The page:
Lark Ainsley lives within a near-hermetically sealed city located in a world scarred and depleted by magical wars. The Architects, who oversee the City, maintain it by harvesting the non-renewable magical energy found in each of the city’s inhabitants. But something goes wrong on Lark’s “Harvest Day,” and she soon finds herself on a quest to find safety outside the City’s walls–where the disappearance of magic has rendered the landscape a wasteland full of sadness and danger.

There’s also a very positive review of the book at Popcorn Reads.

Podcast No. 10 – Interview with Vincent Pouliot

The tenth episode of the Duck of Minerva Podcast just went live. In it, I interview Vincent Pouliot of McGill University. His first monograph is International Security in Practice: The Politics of NATO-Russia Diplomacy (Cambridge University Press, 2010).

Contents

  • Front Matter
  • Introduction
  • The Practice Turn
  • International Security in Practice
  • Methodological Issues
  • The Practice Turn for Non-Constructivists
  • An Embarrassment of Practices?
  • Building Common Ground in IR
  • The Practice Turn in a Divided Discipline
  • What’s Next?
  • End Matter

Note: podcasts now seem to be appearing every Friday, give or take. We’ll see how long we can sustain it.

A reminder: I am running the podcast feed on a separate blog, but there’s no reason to click on that link. You can subscribe to our podcasts either via that blog’s Feedburner feed or its original atom feed (to do so within iTunes, go to “Advanced” and then choose “Subscribe to Podcast” and paste the feed URL). Individual episodes may be downloaded from the Podcasts tab.

Comments or thoughts on either this podcast or the series so far? Leave them here.

Podcast No. 9 – Interview with Kathryn Sikkink

The ninth episode of the Duck of Minerva Podcast just went live. In it, I interview Kathryn Sikkink about a variety of subjects, including her new book — The Justice Cascade: How Human Rights Prosecutions are Changing World Politics (W.W. Norton, 2011).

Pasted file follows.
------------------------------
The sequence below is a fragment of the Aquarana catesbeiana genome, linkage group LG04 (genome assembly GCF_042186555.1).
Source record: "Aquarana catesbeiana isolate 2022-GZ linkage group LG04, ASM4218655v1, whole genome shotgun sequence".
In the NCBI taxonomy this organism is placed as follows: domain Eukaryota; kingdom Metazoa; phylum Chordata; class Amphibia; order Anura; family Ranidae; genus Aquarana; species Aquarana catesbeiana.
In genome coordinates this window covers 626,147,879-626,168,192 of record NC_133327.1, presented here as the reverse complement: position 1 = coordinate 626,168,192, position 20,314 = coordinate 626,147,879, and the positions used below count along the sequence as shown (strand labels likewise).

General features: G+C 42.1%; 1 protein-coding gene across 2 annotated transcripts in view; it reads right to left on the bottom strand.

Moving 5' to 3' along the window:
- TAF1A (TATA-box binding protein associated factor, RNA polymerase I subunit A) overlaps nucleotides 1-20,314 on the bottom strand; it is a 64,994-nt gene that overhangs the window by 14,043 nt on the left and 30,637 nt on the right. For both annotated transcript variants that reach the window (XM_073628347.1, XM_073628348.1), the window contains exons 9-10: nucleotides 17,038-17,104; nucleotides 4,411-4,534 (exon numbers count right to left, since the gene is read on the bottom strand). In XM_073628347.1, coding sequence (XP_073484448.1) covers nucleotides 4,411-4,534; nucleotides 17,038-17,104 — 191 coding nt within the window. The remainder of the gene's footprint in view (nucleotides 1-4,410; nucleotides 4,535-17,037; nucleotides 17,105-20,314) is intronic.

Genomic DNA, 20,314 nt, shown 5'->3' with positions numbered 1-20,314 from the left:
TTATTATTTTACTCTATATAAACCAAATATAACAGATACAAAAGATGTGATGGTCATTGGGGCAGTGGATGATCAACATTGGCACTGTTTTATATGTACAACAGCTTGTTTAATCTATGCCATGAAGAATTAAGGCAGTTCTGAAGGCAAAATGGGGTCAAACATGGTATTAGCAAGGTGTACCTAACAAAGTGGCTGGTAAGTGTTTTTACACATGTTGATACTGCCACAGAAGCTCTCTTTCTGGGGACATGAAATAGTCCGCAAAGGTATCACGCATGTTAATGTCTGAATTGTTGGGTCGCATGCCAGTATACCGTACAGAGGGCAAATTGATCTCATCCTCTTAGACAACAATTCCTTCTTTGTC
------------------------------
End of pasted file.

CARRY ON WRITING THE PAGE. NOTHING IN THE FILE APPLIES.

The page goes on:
Contents

  • Introduction
  • Developmentalism in Latin America
  • Focusing on “Ideas” in the late 1980s and early 1990s
  • Activists Beyond Borders… and Beyond
  • The Justice Cascade
  • What Happaned to the Identity Agenda in Mainstream Constructivism?
  • The Persistent Power of Human Rights
  • Agency and Constructivism
  • Advice for Younger Scholars
  • End Matter

Note: podcasts now seem to be appearing every Friday, give or take. We’ll see how long we can sustain it.
A reminder: I am running the podcast feed on a separate blog. You can subscribe to our podcasts either via that blog’s Feedburner feed or its original atom feed (to do so within iTunes, go to “Advanced” and then choose “Subscribe to Podcast” and paste the feed URL). Individual episodes may be downloaded from the Podcasts tab.

Comments or thoughts on either this podcast or the series so far? Leave them here.

New Books in Science Fiction and Fantasy: D.B. Jackson’s Thieftaker

My second NBinSFF podcast is live

D.B. Jackson” is David B. Coe’s pen name for his new historical-fantasy series, The Thieftaker Chronicles. Thieftaker (Tor Books, 2012) centers on Ethan Kaille, a private detective and conjurer, as he investigates a murder in colonial Boston. David, who received a Ph.D. in U.S. history from Stanford University before embarking on a career as a novelist, weaves in plenty of period details and historical personages into an alternate Boston where conjuration is real, albeit suppressed by the authorities. David maintains a page of resources for those interested in his well-researched setting. He also is a co-founder of, and co-writer for, a blogdedicated to assisting aspiring speculative-fiction and fantasy authors with all aspects of the craft.

You can read the rest the rest and listen to the podcast at the New Books Network.